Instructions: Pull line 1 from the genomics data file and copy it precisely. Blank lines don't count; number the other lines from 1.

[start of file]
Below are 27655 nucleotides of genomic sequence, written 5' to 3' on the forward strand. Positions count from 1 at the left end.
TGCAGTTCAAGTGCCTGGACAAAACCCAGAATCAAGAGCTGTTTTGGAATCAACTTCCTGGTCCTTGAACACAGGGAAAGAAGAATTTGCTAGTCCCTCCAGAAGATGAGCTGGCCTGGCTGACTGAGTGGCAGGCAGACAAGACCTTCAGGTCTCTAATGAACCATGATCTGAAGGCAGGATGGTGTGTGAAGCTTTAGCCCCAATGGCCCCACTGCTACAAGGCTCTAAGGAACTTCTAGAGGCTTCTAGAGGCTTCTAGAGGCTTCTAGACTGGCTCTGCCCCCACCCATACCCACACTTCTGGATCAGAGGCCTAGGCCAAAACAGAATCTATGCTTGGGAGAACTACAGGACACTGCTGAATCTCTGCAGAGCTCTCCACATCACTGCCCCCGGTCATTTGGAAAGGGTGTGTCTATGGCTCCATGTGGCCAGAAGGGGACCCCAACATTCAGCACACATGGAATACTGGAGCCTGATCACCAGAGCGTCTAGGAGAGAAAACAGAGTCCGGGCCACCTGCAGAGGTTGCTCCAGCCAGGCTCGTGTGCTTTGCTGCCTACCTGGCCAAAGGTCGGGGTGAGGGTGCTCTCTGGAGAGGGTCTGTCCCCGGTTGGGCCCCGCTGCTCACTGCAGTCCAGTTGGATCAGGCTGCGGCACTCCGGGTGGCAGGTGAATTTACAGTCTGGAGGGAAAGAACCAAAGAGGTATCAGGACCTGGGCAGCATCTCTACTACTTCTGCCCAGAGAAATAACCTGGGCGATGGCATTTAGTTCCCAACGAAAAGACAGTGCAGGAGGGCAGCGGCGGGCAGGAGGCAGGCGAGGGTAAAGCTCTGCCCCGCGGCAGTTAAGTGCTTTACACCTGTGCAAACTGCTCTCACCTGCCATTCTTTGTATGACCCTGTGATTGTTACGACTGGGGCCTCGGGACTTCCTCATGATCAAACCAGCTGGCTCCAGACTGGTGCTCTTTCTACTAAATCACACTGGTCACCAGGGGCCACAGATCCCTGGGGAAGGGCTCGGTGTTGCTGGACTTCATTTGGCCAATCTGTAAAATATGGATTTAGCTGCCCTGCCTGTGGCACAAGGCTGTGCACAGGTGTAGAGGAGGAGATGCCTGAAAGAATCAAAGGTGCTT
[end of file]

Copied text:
Below are 27655 nucleotides of genomic sequence, written 5' to 3' on the forward strand. Positions count from 1 at the left end.